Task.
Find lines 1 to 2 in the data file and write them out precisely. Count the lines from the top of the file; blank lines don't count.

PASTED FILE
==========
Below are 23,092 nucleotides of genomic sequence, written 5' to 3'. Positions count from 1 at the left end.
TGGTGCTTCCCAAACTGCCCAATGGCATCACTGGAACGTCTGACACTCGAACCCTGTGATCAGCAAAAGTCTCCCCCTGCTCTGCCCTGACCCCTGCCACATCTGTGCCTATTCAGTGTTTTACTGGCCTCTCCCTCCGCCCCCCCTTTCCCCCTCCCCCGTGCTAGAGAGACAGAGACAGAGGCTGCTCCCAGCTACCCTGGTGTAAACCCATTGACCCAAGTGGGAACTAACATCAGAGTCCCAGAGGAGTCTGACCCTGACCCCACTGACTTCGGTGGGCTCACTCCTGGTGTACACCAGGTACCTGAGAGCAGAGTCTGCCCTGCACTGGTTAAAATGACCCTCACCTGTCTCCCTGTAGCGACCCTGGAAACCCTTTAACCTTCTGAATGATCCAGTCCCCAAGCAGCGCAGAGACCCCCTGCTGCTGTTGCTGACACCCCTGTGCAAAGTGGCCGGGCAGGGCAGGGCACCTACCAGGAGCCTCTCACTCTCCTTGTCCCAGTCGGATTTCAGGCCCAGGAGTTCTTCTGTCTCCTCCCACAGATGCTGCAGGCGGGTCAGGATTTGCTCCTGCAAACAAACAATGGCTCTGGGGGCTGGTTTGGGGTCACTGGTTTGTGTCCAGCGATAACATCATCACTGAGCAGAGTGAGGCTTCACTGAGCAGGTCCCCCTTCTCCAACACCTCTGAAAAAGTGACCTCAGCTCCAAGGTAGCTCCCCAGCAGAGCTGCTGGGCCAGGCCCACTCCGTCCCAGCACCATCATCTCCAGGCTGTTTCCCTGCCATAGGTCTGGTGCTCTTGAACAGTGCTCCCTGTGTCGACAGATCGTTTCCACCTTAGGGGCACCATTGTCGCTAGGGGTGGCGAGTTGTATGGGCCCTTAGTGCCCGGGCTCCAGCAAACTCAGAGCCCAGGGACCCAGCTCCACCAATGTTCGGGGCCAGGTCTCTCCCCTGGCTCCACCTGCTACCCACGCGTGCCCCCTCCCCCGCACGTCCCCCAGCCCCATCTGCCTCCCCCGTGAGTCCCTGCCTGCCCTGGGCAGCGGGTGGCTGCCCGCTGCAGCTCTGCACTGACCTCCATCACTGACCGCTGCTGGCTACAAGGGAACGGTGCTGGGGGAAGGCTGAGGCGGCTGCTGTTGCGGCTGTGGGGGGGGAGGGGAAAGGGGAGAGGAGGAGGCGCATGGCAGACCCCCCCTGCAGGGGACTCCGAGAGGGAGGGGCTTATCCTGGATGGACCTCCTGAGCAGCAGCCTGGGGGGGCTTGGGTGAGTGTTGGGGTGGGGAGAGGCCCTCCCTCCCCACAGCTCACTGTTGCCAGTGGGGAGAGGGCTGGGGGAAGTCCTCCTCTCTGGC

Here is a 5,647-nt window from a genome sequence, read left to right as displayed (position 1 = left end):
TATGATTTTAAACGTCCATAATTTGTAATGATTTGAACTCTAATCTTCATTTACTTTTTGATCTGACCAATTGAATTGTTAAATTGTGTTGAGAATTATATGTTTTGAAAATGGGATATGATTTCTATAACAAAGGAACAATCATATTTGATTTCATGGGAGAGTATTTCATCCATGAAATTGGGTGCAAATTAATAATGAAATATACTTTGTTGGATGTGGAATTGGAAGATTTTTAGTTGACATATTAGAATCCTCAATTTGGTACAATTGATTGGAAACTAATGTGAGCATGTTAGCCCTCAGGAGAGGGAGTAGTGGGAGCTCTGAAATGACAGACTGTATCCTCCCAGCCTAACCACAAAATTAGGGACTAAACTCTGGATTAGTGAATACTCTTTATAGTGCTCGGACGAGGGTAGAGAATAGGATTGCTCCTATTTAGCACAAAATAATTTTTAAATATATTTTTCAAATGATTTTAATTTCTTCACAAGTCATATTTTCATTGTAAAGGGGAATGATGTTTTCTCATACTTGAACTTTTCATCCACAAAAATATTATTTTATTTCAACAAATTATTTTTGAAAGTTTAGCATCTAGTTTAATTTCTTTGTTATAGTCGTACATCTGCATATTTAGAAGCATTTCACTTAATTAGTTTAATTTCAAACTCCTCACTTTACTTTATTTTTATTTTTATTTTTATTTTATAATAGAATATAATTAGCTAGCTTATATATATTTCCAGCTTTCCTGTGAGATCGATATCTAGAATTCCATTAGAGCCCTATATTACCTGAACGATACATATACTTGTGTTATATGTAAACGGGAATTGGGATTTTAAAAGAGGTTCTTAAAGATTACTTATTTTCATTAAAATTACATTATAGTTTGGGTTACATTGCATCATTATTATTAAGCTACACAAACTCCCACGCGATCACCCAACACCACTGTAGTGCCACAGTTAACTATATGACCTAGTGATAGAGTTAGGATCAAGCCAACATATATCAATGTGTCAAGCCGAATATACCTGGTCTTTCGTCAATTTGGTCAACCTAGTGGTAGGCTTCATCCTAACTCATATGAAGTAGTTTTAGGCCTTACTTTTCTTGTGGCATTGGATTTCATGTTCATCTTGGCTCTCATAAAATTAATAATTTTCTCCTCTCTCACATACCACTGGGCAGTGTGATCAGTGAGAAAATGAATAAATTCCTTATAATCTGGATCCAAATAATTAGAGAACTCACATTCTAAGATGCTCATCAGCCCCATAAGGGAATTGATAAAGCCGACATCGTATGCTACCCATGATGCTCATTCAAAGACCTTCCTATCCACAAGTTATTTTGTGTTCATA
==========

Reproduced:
Below are 23,092 nucleotides of genomic sequence, written 5' to 3'. Positions count from 1 at the left end.
TGGTGCTTCCCAAACTGCCCAATGGCATCACTGGAACGTCTGACACTCGAACCCTGTGATCAGCAAAAGTCTCCCCCTGCTCTGCCCTGACCCCTGCCACATCTGTGCCTATTCAGTGTTTTACTGGCCTCTCCCTCCGCCCCCCCTTTCCCCCTCCCCCGTGCTAGAGAGACAGAGACAGAGGCTGCTCCCAGCTACCCTGGTGTAAACCCATTGACCCAAGTGGGAACTAACATCAGAGTCCCAGAGGAGTCTGACCCTGACCCCACTGACTTCGGTGGGCTCACTCCTGGTGTACACCAGGTACCTGAGAGCAGAGTCTGCCCTGCACTGGTTAAAATGACCCTCACCTGTCTCCCTGTAGCGACCCTGGAAACCCTTTAACCTTCTGAATGATCCAGTCCCCAAGCAGCGCAGAGACCCCCTGCTGCTGTTGCTGACACCCCTGTGCAAAGTGGCCGGGCAGGGCAGGGCACCTACCAGGAGCCTCTCACTCTCCTTGTCCCAGTCGGATTTCAGGCCCAGGAGTTCTTCTGTCTCCTCCCACAGATGCTGCAGGCGGGTCAGGATTTGCTCCTGCAAACAAACAATGGCTCTGGGGGCTGGTTTGGGGTCACTGGTTTGTGTCCAGCGATAACATCATCACTGAGCAGAGTGAGGCTTCACTGAGCAGGTCCCCCTTCTCCAACACCTCTGAAAAAGTGACCTCAGCTCCAAGGTAGCTCCCCAGCAGAGCTGCTGGGCCAGGCCCACTCCGTCCCAGCACCATCATCTCCAGGCTGTTTCCCTGCCATAGGTCTGGTGCTCTTGAACAGTGCTCCCTGTGTCGACAGATCGTTTCCACCTTAGGGGCACCATTGTCGCTAGGGGTGGCGAGTTGTATGGGCCCTTAGTGCCCGGGCTCCAGCAAACTCAGAGCCCAGGGACCCAGCTCCACCAATGTTCGGGGCCAGGTCTCTCCCCTGGCTCCACCTGCTACCCACGCGTGCCCCCTCCCCCGCACGTCCCCCAGCCCCATCTGCCTCCCCCGTGAGTCCCTGCCTGCCCTGGGCAGCGGGTGGCTGCCCGCTGCAGCTCTGCACTGACCTCCATCACTGACCGCTGCTGGCTACAAGGGAACGGTGCTGGGGGAAGGCTGAGGCGGCTGCTGTTGCGGCTGTGGGGGGGGAGGGGAAAGGGGAGAGGAGGAGGCGCATGGCAGACCCCCCCTGCAGGGGACTCCGAGAGGGAGGGGCTTATCCTGGATGGACCTCCTGAGCAGCAGCCTGGGGGGGCTTGGGTGAGTGTTGGGGTGGGGAGAGGCCCTCCCTCCCCACAGCTCACTGTTGCCAGTGGGGAGAGGGCTGGGGGAAGTCCTCCTCTCTGGC